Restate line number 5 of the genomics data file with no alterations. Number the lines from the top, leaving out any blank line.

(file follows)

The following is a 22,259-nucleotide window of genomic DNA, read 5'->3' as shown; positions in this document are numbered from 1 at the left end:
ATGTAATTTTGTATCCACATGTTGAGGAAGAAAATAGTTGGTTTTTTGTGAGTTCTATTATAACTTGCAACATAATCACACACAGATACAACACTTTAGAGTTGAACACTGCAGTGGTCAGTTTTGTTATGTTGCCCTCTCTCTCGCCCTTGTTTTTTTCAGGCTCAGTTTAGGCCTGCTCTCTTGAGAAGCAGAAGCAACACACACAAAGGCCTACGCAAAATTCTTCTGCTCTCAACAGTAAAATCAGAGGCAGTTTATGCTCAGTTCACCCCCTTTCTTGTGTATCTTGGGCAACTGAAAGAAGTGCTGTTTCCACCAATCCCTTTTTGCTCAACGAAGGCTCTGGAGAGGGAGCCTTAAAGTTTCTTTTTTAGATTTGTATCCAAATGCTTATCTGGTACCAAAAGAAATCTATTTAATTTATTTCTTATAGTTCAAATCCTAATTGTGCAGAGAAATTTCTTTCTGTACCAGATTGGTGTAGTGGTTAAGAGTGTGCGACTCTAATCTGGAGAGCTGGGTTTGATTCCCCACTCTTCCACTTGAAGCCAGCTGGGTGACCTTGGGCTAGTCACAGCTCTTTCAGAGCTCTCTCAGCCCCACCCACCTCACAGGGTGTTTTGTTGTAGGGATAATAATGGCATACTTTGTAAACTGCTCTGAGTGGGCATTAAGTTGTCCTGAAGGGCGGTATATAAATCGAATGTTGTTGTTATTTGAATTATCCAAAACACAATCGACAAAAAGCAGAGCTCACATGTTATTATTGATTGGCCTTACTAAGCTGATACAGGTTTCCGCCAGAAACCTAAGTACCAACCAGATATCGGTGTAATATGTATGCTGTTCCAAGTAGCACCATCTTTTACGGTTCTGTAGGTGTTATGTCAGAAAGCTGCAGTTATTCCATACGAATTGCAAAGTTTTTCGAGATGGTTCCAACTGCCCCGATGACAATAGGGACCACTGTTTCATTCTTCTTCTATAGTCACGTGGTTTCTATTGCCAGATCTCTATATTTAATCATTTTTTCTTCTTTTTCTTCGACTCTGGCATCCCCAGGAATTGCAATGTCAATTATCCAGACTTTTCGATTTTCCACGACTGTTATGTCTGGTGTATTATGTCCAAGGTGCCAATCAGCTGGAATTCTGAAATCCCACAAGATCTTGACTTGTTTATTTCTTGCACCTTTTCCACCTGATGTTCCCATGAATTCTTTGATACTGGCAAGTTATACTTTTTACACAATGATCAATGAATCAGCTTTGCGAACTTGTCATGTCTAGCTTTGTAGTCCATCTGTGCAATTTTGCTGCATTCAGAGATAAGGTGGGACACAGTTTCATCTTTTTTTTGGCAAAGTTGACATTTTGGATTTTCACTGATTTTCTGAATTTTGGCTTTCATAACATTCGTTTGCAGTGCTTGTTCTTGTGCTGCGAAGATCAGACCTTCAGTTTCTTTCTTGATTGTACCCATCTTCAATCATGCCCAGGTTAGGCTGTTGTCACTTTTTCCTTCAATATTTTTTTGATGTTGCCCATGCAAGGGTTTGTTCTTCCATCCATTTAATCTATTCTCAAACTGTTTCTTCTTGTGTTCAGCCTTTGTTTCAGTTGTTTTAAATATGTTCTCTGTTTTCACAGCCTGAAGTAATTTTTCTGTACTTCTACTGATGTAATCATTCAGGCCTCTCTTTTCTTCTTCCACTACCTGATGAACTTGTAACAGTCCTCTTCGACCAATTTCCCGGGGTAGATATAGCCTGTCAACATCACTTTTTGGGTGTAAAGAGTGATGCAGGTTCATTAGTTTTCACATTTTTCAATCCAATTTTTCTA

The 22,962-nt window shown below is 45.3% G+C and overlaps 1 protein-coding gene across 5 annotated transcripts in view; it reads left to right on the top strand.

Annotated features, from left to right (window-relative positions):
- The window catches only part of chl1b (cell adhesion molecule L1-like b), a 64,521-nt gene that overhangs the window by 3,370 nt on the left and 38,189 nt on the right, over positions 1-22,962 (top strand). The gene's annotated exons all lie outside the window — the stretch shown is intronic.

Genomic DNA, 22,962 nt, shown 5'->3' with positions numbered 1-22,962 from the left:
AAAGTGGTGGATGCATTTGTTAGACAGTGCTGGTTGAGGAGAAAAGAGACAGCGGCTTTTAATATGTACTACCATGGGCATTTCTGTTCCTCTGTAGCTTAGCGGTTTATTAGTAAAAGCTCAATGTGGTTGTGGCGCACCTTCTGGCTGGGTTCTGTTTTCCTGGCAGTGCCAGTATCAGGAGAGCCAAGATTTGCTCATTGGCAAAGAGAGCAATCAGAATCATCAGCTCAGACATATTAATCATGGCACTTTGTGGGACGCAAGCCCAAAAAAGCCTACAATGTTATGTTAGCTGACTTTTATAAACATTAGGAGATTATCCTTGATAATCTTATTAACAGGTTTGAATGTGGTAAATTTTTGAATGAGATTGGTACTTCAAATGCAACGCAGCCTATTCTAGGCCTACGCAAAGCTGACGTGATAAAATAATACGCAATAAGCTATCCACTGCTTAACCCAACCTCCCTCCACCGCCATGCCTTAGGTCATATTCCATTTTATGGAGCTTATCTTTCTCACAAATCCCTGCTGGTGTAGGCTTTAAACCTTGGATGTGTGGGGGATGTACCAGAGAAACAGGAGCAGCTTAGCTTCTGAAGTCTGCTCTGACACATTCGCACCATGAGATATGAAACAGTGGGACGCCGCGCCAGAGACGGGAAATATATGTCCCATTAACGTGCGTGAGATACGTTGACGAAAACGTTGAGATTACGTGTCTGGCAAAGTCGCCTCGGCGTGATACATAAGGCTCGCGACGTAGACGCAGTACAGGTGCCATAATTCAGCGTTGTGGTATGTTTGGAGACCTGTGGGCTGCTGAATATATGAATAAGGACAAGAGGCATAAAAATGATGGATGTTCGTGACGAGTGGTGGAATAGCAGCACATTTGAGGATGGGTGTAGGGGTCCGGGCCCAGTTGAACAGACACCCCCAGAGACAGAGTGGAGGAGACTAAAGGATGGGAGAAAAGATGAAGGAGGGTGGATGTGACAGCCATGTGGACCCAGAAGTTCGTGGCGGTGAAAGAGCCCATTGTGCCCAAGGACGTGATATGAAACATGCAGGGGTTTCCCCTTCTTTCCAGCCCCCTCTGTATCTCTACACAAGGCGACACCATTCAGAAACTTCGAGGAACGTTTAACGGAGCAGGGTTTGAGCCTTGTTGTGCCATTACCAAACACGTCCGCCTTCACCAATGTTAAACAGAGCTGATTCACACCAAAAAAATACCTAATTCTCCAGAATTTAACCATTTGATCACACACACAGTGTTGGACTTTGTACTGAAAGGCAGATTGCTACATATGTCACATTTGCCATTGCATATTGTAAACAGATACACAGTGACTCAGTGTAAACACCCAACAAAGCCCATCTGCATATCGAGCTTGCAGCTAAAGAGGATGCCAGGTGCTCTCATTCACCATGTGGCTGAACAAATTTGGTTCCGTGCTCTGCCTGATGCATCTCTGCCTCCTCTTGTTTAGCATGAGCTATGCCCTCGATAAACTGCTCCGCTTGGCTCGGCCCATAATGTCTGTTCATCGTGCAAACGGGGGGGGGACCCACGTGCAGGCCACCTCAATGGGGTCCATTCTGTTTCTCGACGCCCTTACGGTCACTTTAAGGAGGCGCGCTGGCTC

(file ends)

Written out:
- The window catches only part of chl1b (cell adhesion molecule L1-like b), a 64,521-nt gene that overhangs the window by 3,370 nt on the left and 38,189 nt on the right, over positions 1-22,962 (top strand). The gene's annotated exons all lie outside the window — the stretch shown is intronic.